- Werner syndromePeople who have one of these syndromes are at increased risk of developing thyroid cancer, especially papillary thyroid cancer. There are typically other medical features or family history clues that would make your healthcare provider suspect one of these syndromes.
- Family history – having a close relative, such as a parent, sibling or child with thyroid cancer can increase your risk of developing thyroid cancer, even if it is not associated with a known familial cancer syndrome. In these cases, the genetic basis of the cancer is not clear.
Signs and Symptoms
A number of conditions can cause symptoms similar to thyroid cancer. For example, thyroid nodules are abnormal growths of thyroid tissue that form a swelling or lumps within the thyroid gland. These are common and usually not cancerous.
Detection of thyroid cancer relies on you or your healthcare practitioner recognizing the signs and symptoms, since screening tests for thyroid cancer are not recommended in the general population. Palpation of the thyroid is a routine part of a physical exam and may detect abnormalities in the thyroid gland. Talk to your healthcare provider right away if you have any of the following signs and/or symptoms:
- A lump that you can feel on your neck, sometimes with no other symptoms
- Neck swelling
- Voice changes, including increasing hoarseness
- Trouble breathing
- Trouble swallowing
- Swollen neck lymph nodes without an upper respiratory infection
The goals of thyroid cancer testing are to help diagnose and stage the cancer, weigh treatment options, and monitor treatment.
Screening tests are not recommended if you have no symptoms of thyroid cancer and have an average risk for developing thyroid cancer. However, if you have very high risk because you have a family history of medullary thyroid cancer (MTC) or multiple endocrine neoplasia type 2 (MEN 2), it may be recommended that you are regularly screened with thyroid ultrasounds. In addition, you may receive genetic counseling and genetic testing for RET gene variants associated with MTC.
Diagnosis and Staging
If you have signs or symptoms of thyroid cancer, a healthcare practitioner will feel for changes in your thyroid and lymph nodes and ask about your medical and family history.
Thyroid cancer is ultimately diagnosed by biopsy. However, before a healthcare practitioner decides to perform a biopsy or surgery, you will receive imaging scans and blood tests. These tests help your healthcare provider diagnose your signs and symptoms, assess thyroid function, and, if present, determine the type of thyroid cancer.
Initial testing may include:
- Thyroid-stimulating hormone (TSH)—this is a blood test that evaluates thyroid function. It measures TSH levels released by the pituitary gland. TSH is used to evaluate other conditions that may cause signs and symptoms similar to thyroid cancer. If TSH levels are high, the thyroid may not be making enough hormones, a sign of hypothyroidism. If they are low, it may be a sign of hyperthyroidism. TSH levels are usually normal or high with thyroid cancer.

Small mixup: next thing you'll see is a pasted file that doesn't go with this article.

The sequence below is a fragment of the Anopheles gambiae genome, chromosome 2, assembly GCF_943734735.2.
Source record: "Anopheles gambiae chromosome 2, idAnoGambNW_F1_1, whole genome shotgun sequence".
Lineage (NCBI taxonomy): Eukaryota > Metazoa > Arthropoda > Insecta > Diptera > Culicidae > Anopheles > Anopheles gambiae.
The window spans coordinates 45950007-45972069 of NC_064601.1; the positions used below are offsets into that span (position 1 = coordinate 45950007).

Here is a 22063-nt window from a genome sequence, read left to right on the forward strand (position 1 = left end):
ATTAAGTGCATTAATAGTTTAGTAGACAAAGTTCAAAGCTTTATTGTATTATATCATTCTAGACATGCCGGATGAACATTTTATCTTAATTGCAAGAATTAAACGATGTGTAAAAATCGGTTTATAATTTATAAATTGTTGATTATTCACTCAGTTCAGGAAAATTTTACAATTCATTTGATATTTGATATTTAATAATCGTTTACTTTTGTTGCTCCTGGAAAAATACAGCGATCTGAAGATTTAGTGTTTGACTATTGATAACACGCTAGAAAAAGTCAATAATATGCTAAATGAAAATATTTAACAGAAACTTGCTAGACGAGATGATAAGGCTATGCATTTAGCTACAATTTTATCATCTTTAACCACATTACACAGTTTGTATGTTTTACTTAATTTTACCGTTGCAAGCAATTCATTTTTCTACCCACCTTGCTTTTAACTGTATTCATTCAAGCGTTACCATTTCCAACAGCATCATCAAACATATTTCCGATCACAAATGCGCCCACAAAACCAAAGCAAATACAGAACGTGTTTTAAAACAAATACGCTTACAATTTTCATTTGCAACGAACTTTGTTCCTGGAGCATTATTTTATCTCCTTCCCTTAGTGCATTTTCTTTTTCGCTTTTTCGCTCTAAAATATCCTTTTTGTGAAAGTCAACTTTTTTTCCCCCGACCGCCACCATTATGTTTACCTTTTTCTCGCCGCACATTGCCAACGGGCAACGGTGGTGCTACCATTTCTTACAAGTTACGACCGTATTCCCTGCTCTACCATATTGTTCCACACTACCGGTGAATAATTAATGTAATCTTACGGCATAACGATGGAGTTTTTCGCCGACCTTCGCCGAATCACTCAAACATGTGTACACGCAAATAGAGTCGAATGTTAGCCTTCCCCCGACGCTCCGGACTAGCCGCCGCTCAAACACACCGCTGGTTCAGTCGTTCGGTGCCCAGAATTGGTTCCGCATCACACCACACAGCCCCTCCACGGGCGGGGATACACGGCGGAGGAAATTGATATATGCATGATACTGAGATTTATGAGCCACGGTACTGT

- Total or free T3 and free T4 (thyroid hormones)—these blood tests measure hormones made by the thyroid gland. These hormones are sometimes measured along with TSH to evaluate thyroid function. Levels are usually normal with thyroid cancer.
- Ultrasound of the thyroid gland—this is also one of the first tests used to evaluate your thyroid. Results of the ultrasound may show suspicious areas or that a nodule is present. It will also show a nodule’s location, size, shape and other characteristics and whether more than one nodule is present. The American Thyroid Association (ATA) and the National Comprehensive Cancer Network (NCCN) guidelines recommend ultrasound evaluation of thyroid nodules, along with testing TSH levels, to determine if a biopsy is needed.
- Biopsy—a biopsy may be done to examine a small amount of tissue and/or fluid from a thyroid nodule. Often, a fine-needle aspiration (FNA) biopsy is done. This is a procedure that involves inserting a very thin needle into the thyroid nodule and withdrawing cells. An ultrasound may be used to guide the needle into the correct position. A pathologist will examine the cells using a microscope. (For in-depth information, see the article on Anatomic Pathology.)
- Calcitonin—this is a hormone produced by special cells in the thyroid called C-cells. It plays a role in how the body uses calcium. The cells that make calcitonin can also develop into medullary thyroid cancer. This test may be used during diagnosis to check for MTC. Elevated levels indicate that MTC is likely present.
- Carcinoembryonic antigen (CEA)—this is a protein that may be elevated with certain types of cancer. Blood tests for this protein are sometimes used to look for MTC. The protein is often elevated in people with MTC.
- Molecular testing of biopsied tissue—up to 30% of thyroid biopsy results are “indeterminate,” meaning it is not clear if they are cancerous. Diagnosing those cases often requires removing all or part of the thyroid during surgery. To avoid unnecessary surgeries, molecular tests may be used to help determine if nodules are cancerous or benign. Testing may include:
- Molecular testing of the biopsy material to detect cancer-causing variants (mutations) in certain genes (e.g., BRAF, KRAS, NRAS, and fusion genes such as RET/PTC, Pax8/PPARG).
- miRNA analysis—miRNAs are small RNA fragments that affect the behavior of certain genes. Since certain miRNAs are linked to cancer development, their presence in biopsied thyroid tissue can help determine if a nodule is malignant. Since miRNAs circulate in the bloodstream, they also offer promise for diagnostic blood tests.
Tests to Guide and Monitor Treatment
- Thyroglobulin (Tg)—this is a blood test for a protein made by the follicular cells of the thyroid. Thyroglobulin levels may be tested once the thyroid has been removed; if no thyroid tissue is left, and there is no remaining thyroid cancer, then thyroglobulin levels should be undetectable. If the level is high, or rises after surgery, it could be a sign that there are still thyroid cancer cells in the body or that the cancer is returning.
- Thyroglobulin antibody (TgAb)—these are proteins produced by the immune system that target thyroglobulin. Depending on the test method used, these antibodies can interfere with the results of the thyroglobulin test if they are present in your blood. If the antibodies are present, either the thyroglobulin test cannot be used to monitor levels or a method that is not affected by thyroglobulin antibodies must be used to monitor levels.